Mobile event viewer: User Interface

This is the second post of a series of tutorials for creating an event viewer for iOS. You can find the first post, which deals with basic architecture an network connections, here.

There’s also an accompanying Github project.

This post will be about the user interface. Since no built-in control exist for mimicking the calendar day view in iOS (neither in Android) and I’m not very great drawing controls, I started checking for open source implementations. There’s a very easy to use project on Github by muhku, called calendar-ui.

What we need from it is the MADayView class, along with MAEvent. MADayView, as the name suggests provides a view which renders the calendar day view. It has a delegate and a datasource property. In my example, I rigged both, but only used the datasource. Here’s how I set up the view.

EventListViewController.h changed a little:

As you can see, I imported MADayView.h, and added its datasource and delegate protocols to the header. I also added an IBOutlet for MADayView, and connected it to its counterpart in EventListViewController.xib. Basically the UITableView implementation was replaced to an MADayView implementation. In EventListViewController.m there are some changes too:

The main change here is that instead of UITableView I use MADayView. Its datasource protocol is very easy to satisfy, only a method with the signature: (NSArray*)dayView:(MADayView*)dayView eventsForDate:(NSDate*)startDate needs to be implemented.

This method unfortunately needs to return an array of MAEvent objects. I like to separate third party code from my, so I created a mapper which maps my own Event class to an MAEvent (a variant of the Adapter pattern). This way, if the very unlikely day would come when I want to change the UI in this tutorial, I could do with minimal changes. There are also two callback methods from MADayView which I put in there for paging: nextDate and previousDate. These should be the part of the delegate protocol, but I was sloppy and just use two selectors for the effect.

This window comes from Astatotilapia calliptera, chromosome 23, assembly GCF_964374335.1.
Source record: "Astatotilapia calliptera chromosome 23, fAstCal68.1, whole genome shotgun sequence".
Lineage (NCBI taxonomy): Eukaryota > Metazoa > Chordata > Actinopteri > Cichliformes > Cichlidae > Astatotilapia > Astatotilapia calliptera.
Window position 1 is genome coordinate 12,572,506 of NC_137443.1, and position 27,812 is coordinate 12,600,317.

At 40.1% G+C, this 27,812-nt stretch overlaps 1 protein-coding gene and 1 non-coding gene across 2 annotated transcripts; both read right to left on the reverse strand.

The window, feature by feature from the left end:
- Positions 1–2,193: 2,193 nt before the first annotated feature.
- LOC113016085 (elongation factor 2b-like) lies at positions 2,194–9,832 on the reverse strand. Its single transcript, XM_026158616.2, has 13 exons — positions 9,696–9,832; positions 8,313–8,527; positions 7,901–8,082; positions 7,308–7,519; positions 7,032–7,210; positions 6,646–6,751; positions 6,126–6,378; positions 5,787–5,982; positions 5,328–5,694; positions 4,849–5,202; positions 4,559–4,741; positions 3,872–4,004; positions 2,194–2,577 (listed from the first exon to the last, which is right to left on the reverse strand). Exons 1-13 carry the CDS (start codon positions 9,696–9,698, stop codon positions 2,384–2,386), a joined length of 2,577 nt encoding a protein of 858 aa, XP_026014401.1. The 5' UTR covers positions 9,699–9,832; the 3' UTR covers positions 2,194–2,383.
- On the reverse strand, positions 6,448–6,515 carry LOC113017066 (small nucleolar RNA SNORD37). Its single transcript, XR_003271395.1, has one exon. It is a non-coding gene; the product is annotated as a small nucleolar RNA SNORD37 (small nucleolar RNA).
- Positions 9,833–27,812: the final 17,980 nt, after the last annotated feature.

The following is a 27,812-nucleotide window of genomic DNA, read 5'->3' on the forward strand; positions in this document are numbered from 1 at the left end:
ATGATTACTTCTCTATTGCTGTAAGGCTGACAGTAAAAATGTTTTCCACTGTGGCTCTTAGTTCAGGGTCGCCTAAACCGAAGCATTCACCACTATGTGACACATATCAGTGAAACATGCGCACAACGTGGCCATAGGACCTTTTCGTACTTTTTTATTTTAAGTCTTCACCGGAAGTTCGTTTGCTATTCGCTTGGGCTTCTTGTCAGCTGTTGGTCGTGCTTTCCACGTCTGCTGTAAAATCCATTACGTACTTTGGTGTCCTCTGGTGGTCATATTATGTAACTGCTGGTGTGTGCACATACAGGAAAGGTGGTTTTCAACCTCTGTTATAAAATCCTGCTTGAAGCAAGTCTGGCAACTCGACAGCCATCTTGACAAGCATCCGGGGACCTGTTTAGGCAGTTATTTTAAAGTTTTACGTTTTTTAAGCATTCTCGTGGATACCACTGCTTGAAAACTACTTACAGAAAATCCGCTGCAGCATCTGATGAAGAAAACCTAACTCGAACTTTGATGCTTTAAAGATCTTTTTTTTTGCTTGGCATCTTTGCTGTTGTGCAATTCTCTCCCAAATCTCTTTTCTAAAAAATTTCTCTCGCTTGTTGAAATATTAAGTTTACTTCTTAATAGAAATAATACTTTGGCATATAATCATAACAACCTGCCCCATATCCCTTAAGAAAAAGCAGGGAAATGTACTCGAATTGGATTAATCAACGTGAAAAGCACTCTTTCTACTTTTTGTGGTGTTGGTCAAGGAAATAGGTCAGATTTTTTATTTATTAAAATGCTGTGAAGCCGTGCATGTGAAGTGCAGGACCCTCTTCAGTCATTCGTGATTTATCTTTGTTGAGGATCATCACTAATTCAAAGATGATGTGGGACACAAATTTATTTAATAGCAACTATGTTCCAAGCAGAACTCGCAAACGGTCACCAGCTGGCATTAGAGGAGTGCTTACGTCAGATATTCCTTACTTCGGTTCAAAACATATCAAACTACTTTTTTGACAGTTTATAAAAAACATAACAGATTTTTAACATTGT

What may be interesting in these methods are the [actualDate yesterday] and [actualDate tomorrow] calls. These are implemented in a category on NSDate. The code looks like the following:

It simply uses NSDateComponents to increment or decrement the date on which it’s called (thus working with daylight saving times, leap years, etc.).

In the following post, I’ll show how to scroll between days to implement a truly native experience.



„Convert the interface of a class into another interface clients expect. Adapter lets classes work together that couldn’t otherwise because of incompatible interfaces.”

Design Patterns: Elements of Reusable Object-Oriented Software

As you may have noticed, with Singleton, we reached the end of the creational patterns. From now on, we’ll consider the benefits of each so-called structural pattern. You don’t have to be a genius to find out what structural patterns are involved in: defining the composition of larger structures, built from objects.

The first one in the list is called Adapter (you may (and I have) known it as Wrapper). It comes handy when you are dealing with incompatible types (to be strict, interfaces). There are four players in the adapter pattern:

  • Target: that is, what the client can use, the shape we need to from the adaptee.
  • Client: our code which works with the Target.
  • Adaptee: an existing interface, that the client needs to use
  • Adapter: the class which acts as a wrapper, and adapts Adaptee to Target.

Maybe I haven’t described the problem in the best available way, so let’s see a code sample for this one:
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